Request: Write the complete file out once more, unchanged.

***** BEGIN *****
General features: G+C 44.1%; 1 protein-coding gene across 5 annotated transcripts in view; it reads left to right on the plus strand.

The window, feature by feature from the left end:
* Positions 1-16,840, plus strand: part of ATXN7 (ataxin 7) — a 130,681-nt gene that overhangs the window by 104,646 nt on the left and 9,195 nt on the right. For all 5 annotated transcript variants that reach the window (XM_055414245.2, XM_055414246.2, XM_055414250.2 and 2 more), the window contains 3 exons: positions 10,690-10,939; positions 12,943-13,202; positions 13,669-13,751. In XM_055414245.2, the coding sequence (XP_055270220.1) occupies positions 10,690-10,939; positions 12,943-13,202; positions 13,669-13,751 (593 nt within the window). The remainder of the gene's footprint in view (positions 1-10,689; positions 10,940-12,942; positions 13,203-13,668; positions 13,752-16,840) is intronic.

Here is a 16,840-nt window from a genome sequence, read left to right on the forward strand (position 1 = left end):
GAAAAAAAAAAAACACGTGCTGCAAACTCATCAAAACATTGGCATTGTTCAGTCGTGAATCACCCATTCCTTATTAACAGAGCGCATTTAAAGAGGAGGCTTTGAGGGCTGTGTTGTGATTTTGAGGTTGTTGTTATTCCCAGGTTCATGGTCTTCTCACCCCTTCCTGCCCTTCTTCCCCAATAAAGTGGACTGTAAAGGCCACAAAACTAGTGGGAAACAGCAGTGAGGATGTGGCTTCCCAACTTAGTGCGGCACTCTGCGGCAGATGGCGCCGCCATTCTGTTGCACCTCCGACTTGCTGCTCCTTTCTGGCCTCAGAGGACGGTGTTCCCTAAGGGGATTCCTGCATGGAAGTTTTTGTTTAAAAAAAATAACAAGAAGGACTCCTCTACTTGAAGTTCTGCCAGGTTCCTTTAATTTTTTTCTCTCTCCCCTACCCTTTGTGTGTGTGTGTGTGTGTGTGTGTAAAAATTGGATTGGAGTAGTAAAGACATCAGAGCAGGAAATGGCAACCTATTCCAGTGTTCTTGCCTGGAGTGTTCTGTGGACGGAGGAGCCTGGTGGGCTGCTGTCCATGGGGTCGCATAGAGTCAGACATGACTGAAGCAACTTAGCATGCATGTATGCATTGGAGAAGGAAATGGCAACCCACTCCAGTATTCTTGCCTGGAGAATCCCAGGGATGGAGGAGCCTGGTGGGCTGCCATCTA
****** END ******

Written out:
General features: G+C 44.1%; 1 protein-coding gene across 5 annotated transcripts in view; it reads left to right on the plus strand.

The window, feature by feature from the left end:
* Positions 1-16,840, plus strand: part of ATXN7 (ataxin 7) — a 130,681-nt gene that overhangs the window by 104,646 nt on the left and 9,195 nt on the right. For all 5 annotated transcript variants that reach the window (XM_055414245.2, XM_055414246.2, XM_055414250.2 and 2 more), the window contains 3 exons: positions 10,690-10,939; positions 12,943-13,202; positions 13,669-13,751. In XM_055414245.2, the coding sequence (XP_055270220.1) occupies positions 10,690-10,939; positions 12,943-13,202; positions 13,669-13,751 (593 nt within the window). The remainder of the gene's footprint in view (positions 1-10,689; positions 10,940-12,942; positions 13,203-13,668; positions 13,752-16,840) is intronic.

Here is a 16,840-nt window from a genome sequence, read left to right on the forward strand (position 1 = left end):
GAAAAAAAAAAAACACGTGCTGCAAACTCATCAAAACATTGGCATTGTTCAGTCGTGAATCACCCATTCCTTATTAACAGAGCGCATTTAAAGAGGAGGCTTTGAGGGCTGTGTTGTGATTTTGAGGTTGTTGTTATTCCCAGGTTCATGGTCTTCTCACCCCTTCCTGCCCTTCTTCCCCAATAAAGTGGACTGTAAAGGCCACAAAACTAGTGGGAAACAGCAGTGAGGATGTGGCTTCCCAACTTAGTGCGGCACTCTGCGGCAGATGGCGCCGCCATTCTGTTGCACCTCCGACTTGCTGCTCCTTTCTGGCCTCAGAGGACGGTGTTCCCTAAGGGGATTCCTGCATGGAAGTTTTTGTTTAAAAAAAATAACAAGAAGGACTCCTCTACTTGAAGTTCTGCCAGGTTCCTTTAATTTTTTTCTCTCTCCCCTACCCTTTGTGTGTGTGTGTGTGTGTGTGTGTAAAAATTGGATTGGAGTAGTAAAGACATCAGAGCAGGAAATGGCAACCTATTCCAGTGTTCTTGCCTGGAGTGTTCTGTGGACGGAGGAGCCTGGTGGGCTGCTGTCCATGGGGTCGCATAGAGTCAGACATGACTGAAGCAACTTAGCATGCATGTATGCATTGGAGAAGGAAATGGCAACCCACTCCAGTATTCTTGCCTGGAGAATCCCAGGGATGGAGGAGCCTGGTGGGCTGCCATCTA